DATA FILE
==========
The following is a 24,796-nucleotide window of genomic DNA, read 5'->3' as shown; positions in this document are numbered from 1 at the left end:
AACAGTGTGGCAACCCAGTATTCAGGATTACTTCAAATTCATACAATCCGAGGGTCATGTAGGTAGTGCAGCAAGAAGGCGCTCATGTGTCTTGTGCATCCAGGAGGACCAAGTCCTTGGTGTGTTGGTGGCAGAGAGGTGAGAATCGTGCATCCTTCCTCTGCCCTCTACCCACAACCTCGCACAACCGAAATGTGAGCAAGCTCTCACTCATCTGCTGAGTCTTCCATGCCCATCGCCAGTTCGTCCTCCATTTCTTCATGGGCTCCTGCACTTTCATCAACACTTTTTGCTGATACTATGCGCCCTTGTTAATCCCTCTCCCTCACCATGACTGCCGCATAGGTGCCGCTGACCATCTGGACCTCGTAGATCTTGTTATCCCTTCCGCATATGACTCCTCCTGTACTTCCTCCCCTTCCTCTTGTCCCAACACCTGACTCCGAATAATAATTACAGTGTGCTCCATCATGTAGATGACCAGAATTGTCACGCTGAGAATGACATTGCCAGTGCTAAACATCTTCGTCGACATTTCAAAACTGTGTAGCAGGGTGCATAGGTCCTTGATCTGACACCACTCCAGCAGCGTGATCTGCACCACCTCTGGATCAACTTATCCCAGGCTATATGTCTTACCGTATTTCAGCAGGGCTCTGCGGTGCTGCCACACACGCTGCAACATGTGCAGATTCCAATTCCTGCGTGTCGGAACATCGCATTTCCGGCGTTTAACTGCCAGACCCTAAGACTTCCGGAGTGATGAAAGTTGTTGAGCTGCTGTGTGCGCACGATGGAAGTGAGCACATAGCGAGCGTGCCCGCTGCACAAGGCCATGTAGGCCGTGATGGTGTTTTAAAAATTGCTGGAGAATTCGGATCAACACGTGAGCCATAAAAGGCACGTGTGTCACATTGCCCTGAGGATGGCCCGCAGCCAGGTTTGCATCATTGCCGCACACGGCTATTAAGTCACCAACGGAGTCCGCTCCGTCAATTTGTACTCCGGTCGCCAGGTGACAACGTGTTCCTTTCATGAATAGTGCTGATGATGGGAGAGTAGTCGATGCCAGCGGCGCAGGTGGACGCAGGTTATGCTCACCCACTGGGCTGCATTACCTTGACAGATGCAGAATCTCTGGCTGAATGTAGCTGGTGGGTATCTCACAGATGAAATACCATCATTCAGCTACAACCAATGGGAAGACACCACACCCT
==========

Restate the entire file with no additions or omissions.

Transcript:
The following is a 24,796-nucleotide window of genomic DNA, read 5'->3' as shown; positions in this document are numbered from 1 at the left end:
AACAGTGTGGCAACCCAGTATTCAGGATTACTTCAAATTCATACAATCCGAGGGTCATGTAGGTAGTGCAGCAAGAAGGCGCTCATGTGTCTTGTGCATCCAGGAGGACCAAGTCCTTGGTGTGTTGGTGGCAGAGAGGTGAGAATCGTGCATCCTTCCTCTGCCCTCTACCCACAACCTCGCACAACCGAAATGTGAGCAAGCTCTCACTCATCTGCTGAGTCTTCCATGCCCATCGCCAGTTCGTCCTCCATTTCTTCATGGGCTCCTGCACTTTCATCAACACTTTTTGCTGATACTATGCGCCCTTGTTAATCCCTCTCCCTCACCATGACTGCCGCATAGGTGCCGCTGACCATCTGGACCTCGTAGATCTTGTTATCCCTTCCGCATATGACTCCTCCTGTACTTCCTCCCCTTCCTCTTGTCCCAACACCTGACTCCGAATAATAATTACAGTGTGCTCCATCATGTAGATGACCAGAATTGTCACGCTGAGAATGACATTGCCAGTGCTAAACATCTTCGTCGACATTTCAAAACTGTGTAGCAGGGTGCATAGGTCCTTGATCTGACACCACTCCAGCAGCGTGATCTGCACCACCTCTGGATCAACTTATCCCAGGCTATATGTCTTACCGTATTTCAGCAGGGCTCTGCGGTGCTGCCACACACGCTGCAACATGTGCAGATTCCAATTCCTGCGTGTCGGAACATCGCATTTCCGGCGTTTAACTGCCAGACCCTAAGACTTCCGGAGTGATGAAAGTTGTTGAGCTGCTGTGTGCGCACGATGGAAGTGAGCACATAGCGAGCGTGCCCGCTGCACAAGGCCATGTAGGCCGTGATGGTGTTTTAAAAATTGCTGGAGAATTCGGATCAACACGTGAGCCATAAAAGGCACGTGTGTCACATTGCCCTGAGGATGGCCCGCAGCCAGGTTTGCATCATTGCCGCACACGGCTATTAAGTCACCAACGGAGTCCGCTCCGTCAATTTGTACTCCGGTCGCCAGGTGACAACGTGTTCCTTTCATGAATAGTGCTGATGATGGGAGAGTAGTCGATGCCAGCGGCGCAGGTGGACGCAGGTTATGCTCACCCACTGGGCTGCATTACCTTGACAGATGCAGAATCTCTGGCTGAATGTAGCTGGTGGGTATCTCACAGATGAAATACCATCATTCAGCTACAACCAATGGGAAGACACCACACCCT